Saturday, January 14, 2012

Why trees die: case example

Understanding mortality in plants is a tangle of proximal and distal as well as competing hypotheses. A recent paper in PNAS tried to disentangle a number of issues for understanding mortality in trembling aspen (Populus tremuloides).

The authors use a mix of gradients and experiments to examine patterns of carbohydrate reserves and hydraulic properties for droughted and non-droughted aspen plants. Plants that were droughted and non-healthy did not have reduced carbohydrate levels in their tissues (leaves or roots). In contrast, dying plants consistently were experiencing loss of hydraulic conductance and cavitation.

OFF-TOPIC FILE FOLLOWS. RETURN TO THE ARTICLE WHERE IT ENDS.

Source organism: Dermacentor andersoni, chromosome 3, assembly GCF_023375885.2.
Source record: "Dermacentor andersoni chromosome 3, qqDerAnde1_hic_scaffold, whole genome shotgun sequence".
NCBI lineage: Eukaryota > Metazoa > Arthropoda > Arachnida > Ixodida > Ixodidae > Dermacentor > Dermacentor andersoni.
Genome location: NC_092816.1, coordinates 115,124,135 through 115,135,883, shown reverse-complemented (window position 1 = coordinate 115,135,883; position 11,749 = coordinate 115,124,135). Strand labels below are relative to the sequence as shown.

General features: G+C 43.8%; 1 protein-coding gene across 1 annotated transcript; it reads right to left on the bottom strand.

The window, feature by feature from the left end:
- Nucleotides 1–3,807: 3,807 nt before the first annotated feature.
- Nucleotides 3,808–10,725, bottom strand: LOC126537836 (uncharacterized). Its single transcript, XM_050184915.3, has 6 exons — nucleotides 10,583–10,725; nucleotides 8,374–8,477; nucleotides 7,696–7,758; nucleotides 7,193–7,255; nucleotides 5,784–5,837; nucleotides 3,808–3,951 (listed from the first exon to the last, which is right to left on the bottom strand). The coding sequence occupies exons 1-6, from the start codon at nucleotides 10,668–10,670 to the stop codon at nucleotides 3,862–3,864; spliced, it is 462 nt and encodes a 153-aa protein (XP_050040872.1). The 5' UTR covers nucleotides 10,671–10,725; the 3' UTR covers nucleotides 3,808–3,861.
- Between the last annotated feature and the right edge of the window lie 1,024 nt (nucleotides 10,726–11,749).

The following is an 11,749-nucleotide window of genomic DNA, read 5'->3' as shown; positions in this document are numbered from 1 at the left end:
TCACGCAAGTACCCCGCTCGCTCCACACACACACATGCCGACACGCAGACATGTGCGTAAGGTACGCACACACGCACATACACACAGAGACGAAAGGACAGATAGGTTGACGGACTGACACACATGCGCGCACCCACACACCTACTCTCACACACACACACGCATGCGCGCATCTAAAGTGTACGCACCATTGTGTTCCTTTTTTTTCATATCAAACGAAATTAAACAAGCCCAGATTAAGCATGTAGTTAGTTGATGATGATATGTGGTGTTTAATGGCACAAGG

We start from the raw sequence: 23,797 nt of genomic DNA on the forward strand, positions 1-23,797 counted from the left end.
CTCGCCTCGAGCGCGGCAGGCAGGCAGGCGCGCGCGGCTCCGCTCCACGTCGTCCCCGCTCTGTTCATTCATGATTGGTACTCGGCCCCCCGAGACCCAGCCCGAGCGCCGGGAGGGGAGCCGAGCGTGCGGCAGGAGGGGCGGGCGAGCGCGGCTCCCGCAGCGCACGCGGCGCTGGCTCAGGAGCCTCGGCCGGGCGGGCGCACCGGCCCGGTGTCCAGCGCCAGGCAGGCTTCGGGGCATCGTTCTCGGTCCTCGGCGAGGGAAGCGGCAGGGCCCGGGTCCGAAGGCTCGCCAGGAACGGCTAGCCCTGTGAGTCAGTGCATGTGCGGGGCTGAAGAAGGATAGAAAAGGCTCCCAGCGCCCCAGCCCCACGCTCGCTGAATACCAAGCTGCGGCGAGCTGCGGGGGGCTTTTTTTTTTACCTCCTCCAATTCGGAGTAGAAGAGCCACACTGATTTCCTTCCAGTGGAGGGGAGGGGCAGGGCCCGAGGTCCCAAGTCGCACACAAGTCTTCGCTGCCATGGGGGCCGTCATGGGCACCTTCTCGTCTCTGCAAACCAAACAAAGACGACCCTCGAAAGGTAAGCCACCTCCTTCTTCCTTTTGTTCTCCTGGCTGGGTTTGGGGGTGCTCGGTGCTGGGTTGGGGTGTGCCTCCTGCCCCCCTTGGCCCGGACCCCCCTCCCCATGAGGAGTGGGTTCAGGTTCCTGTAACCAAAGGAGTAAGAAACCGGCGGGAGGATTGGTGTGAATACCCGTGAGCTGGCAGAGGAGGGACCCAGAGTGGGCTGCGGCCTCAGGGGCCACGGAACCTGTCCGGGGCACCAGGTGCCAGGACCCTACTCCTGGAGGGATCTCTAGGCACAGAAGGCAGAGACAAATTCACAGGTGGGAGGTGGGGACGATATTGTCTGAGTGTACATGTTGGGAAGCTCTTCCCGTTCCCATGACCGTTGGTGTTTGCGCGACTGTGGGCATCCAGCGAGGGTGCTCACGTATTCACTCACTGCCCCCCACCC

What is interesting here is that aspen is the lettuce of trees. It is an isohydric, physiologically drought-intolerant species. The research shows that pot experiments should be pretty good at determining the drought tolerance characteristics of species. Screening experiments (and rated, more involved detailed studies like these) should allow for the type and degree of drought tolerance to be assessed for other  species. hence, models of future mortality could be generated for forests across the world.

Anderegg, W. R., J. A. Berry, D. D. Smith, J. S. Sperry, L. D. Anderegg, and C. B. Field. 2012. The roles of hydraulic and carbon stress in a widespread climate-induced forest die-off. Proceedings of the National Academy of Sciences of the United States of America 109:233-237.

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